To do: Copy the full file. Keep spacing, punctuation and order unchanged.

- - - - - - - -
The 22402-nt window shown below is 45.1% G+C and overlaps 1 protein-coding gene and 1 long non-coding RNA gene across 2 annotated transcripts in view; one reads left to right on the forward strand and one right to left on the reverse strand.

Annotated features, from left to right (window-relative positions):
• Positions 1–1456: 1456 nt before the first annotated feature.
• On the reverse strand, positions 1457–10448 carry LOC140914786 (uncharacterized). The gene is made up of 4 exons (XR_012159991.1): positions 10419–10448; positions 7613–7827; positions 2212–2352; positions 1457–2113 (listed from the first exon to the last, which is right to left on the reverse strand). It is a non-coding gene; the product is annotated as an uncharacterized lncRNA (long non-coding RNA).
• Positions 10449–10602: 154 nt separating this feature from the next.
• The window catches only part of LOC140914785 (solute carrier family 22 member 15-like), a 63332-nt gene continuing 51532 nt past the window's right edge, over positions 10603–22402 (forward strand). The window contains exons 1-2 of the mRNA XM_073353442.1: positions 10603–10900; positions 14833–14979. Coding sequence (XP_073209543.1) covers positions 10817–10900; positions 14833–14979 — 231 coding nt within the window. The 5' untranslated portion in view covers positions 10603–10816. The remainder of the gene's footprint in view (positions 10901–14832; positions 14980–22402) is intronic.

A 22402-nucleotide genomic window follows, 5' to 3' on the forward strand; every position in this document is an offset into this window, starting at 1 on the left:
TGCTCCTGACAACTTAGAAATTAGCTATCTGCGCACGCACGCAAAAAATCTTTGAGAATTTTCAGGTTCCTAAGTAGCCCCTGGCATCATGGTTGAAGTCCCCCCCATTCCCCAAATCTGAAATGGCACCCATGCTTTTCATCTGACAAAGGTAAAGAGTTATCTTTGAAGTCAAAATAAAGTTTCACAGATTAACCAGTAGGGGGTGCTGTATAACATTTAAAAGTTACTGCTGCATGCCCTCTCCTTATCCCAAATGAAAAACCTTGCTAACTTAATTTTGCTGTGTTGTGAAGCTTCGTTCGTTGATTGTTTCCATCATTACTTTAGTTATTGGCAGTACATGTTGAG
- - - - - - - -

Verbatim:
The 22402-nt window shown below is 45.1% G+C and overlaps 1 protein-coding gene and 1 long non-coding RNA gene across 2 annotated transcripts in view; one reads left to right on the forward strand and one right to left on the reverse strand.

Annotated features, from left to right (window-relative positions):
• Positions 1–1456: 1456 nt before the first annotated feature.
• On the reverse strand, positions 1457–10448 carry LOC140914786 (uncharacterized). The gene is made up of 4 exons (XR_012159991.1): positions 10419–10448; positions 7613–7827; positions 2212–2352; positions 1457–2113 (listed from the first exon to the last, which is right to left on the reverse strand). It is a non-coding gene; the product is annotated as an uncharacterized lncRNA (long non-coding RNA).
• Positions 10449–10602: 154 nt separating this feature from the next.
• The window catches only part of LOC140914785 (solute carrier family 22 member 15-like), a 63332-nt gene continuing 51532 nt past the window's right edge, over positions 10603–22402 (forward strand). The window contains exons 1-2 of the mRNA XM_073353442.1: positions 10603–10900; positions 14833–14979. Coding sequence (XP_073209543.1) covers positions 10817–10900; positions 14833–14979 — 231 coding nt within the window. The 5' untranslated portion in view covers positions 10603–10816. The remainder of the gene's footprint in view (positions 10901–14832; positions 14980–22402) is intronic.

A 22402-nucleotide genomic window follows, 5' to 3' on the forward strand; every position in this document is an offset into this window, starting at 1 on the left:
TGCTCCTGACAACTTAGAAATTAGCTATCTGCGCACGCACGCAAAAAATCTTTGAGAATTTTCAGGTTCCTAAGTAGCCCCTGGCATCATGGTTGAAGTCCCCCCCATTCCCCAAATCTGAAATGGCACCCATGCTTTTCATCTGACAAAGGTAAAGAGTTATCTTTGAAGTCAAAATAAAGTTTCACAGATTAACCAGTAGGGGGTGCTGTATAACATTTAAAAGTTACTGCTGCATGCCCTCTCCTTATCCCAAATGAAAAACCTTGCTAACTTAATTTTGCTGTGTTGTGAAGCTTCGTTCGTTGATTGTTTCCATCATTACTTTAGTTATTGGCAGTACATGTTGAG